Vicky Grut, Live Show: Drink Included (Holland Park Press, 2018)
By Lynnda Wardle
“Perhaps it sounds uncaring” says one of the characters in Vicky Grut’s fine debut collection Live Show: Drink Included, “but I’m beginning to wonder whether some people don’t just seek out relationships where they can be unhappy. I think people get addicted to pain.”
These fourteen stories examine this addiction, where pain and difficulty seem to bond (or bind) people together as strongly as love might. The inspiration for these pieces is found in the ordinary and everyday: in offices, kitchens and hospitals, on city buses and foreign journeys; not necessarily exotic places, but rich nevertheless in the potential for the strangeness and humour of this collection to play itself out.
Grut has been on the writing circuit for some time, with stories in collections by Granta, Picador, Duckworth and Serpent’s Tail and Bloomsbury in the UK, and she lectures in creative writing at the Open University, London South Bank and the University of Greenwich. In her first collection, she turns her attention to the banality of work-speak and the platitudes that fill the spaces between people who cannot tell the truth because it might affect their jobs or relationships. Her descriptions catch both the sense of twenty-first century living and the nuances of emotion that give these stories their humanity:
“In the street they passed through a flurry of pigeons and suddenly everything —looked like the detail from an illuminated manuscript: a barrow of fruit glowing with grapes and persimmons; a man eating a plum the colour of dried blood; streaks of sun coming through the clouds like gold … I will miss him. I will want to pick up the phone. I will dream about him and wake up crying. It will be unbearable.”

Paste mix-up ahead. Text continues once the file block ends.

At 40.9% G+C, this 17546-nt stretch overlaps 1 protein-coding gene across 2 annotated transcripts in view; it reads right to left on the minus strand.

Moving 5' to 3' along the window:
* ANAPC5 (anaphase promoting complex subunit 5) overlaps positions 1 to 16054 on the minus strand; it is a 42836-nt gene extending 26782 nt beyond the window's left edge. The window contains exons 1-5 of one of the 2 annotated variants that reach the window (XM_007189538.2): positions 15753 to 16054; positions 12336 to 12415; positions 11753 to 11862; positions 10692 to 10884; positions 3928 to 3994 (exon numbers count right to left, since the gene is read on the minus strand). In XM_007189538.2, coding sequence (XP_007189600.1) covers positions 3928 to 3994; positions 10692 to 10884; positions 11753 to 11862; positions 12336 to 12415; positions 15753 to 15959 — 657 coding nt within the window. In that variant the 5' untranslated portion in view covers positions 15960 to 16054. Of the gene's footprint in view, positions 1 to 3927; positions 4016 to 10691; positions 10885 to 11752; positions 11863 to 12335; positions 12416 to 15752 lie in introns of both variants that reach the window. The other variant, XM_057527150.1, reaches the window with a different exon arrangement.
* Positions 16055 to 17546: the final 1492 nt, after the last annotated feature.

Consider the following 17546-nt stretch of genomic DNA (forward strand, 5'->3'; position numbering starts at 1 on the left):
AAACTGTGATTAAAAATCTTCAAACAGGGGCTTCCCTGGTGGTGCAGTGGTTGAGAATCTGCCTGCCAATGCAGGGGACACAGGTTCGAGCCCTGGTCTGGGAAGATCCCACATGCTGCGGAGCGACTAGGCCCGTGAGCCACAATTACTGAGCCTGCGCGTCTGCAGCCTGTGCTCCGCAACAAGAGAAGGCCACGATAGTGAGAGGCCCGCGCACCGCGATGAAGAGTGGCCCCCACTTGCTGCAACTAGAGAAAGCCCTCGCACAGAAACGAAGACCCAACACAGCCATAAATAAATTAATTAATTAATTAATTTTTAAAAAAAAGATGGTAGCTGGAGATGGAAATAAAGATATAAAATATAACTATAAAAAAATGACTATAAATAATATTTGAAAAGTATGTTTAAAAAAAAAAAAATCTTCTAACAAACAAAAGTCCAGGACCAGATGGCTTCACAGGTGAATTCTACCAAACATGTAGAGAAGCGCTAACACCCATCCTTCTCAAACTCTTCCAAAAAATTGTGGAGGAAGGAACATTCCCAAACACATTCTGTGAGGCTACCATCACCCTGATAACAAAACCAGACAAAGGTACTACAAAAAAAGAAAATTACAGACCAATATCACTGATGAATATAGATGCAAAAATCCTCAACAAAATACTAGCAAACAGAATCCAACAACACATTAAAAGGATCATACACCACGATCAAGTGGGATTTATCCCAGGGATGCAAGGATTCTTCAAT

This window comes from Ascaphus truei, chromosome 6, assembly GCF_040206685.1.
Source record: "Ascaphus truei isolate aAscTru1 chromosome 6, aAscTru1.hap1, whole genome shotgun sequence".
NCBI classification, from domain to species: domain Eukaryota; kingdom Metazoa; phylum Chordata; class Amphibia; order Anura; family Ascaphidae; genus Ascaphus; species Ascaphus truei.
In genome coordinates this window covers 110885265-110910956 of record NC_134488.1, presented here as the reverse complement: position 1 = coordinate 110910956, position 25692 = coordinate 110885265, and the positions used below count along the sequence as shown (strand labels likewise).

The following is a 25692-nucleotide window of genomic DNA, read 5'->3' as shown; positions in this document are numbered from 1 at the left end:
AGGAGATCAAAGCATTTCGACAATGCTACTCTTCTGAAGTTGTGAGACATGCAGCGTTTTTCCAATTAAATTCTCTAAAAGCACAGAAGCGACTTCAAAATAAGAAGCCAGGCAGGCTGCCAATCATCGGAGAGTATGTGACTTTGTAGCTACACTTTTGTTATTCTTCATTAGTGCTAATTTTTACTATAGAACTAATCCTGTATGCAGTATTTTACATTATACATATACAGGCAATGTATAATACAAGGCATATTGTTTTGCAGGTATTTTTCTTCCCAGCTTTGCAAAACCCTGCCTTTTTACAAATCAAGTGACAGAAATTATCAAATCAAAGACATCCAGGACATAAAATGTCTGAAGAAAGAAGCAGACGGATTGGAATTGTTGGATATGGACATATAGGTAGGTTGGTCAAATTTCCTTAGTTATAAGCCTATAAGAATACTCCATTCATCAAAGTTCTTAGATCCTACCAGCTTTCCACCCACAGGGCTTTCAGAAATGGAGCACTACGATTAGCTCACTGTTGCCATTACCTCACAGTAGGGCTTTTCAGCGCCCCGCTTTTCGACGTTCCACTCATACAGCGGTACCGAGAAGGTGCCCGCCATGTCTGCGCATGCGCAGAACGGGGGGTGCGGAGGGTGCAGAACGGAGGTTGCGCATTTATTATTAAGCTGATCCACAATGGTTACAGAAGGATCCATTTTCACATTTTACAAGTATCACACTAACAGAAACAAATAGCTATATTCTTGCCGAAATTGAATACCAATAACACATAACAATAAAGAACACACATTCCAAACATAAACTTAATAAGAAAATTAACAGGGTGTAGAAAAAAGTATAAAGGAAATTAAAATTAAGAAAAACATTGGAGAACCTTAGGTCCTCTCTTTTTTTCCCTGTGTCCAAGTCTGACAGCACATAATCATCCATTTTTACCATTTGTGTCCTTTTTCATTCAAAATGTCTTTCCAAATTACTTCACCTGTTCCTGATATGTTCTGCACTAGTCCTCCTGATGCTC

This collection could be described as a celebration of the mundane gone weird; the stories open with characters jogging away on the treadmill of life, and then—deliciously for us—something is tweaked; the tempo speeds up, and before we know it, as in the tale ‘Downsizing’, someone who is at work earning an almost satisfactory living, is trapped on a ledge outside his office building as though walking a gangplank, arms wind-milling to stop himself from falling to his death. In that moment when a character turns their head, looks away, trusts someone against their better judgement, the story shifts and we are in new territory. It becomes a game for the reader to second guess the way in which each story will step off the edge of ordinariness, and this is both the joy and potential downfall of the collection as we wait for the punchline to be delivered each time in the final paragraph.
However, the story that fittingly closes the collection, ‘Into the Valley’, stands above the others in its refusal to deliver that neat punchline. This collection should be bought and shared for all the pieces, but most especially for this last one, a tender tale about Grace, an elderly woman dying in hospital. Her daughter-in-law, Vee comes to visit, along with other members of the extended family; to sit with her and wait as she runs out of days. The story is simply told and captures the emotions sitting with someone you love as they live their last painful hours:
“At some ridiculous level I find myself disapproving her tenacity, as if it’s a kind of greed, a lack of acceptance. I don’t think I’d struggle this hard, not even at the age I am now. Perhaps I don’t love life enough. Perhaps I’ll feel differently when I get to eighty.”
This then may be the purpose of all stories and why we want to read them, and it certainly feels true of ‘Into the Valley’, coming at the end of the collection: to turn us away from the mundane, distract us briefly from our struggle with debt and divorce, disappointment and desire, and to remind ourselves of the single most important and un-ordinary truth of our existence; that our lives (however we live them) are too short before they are over.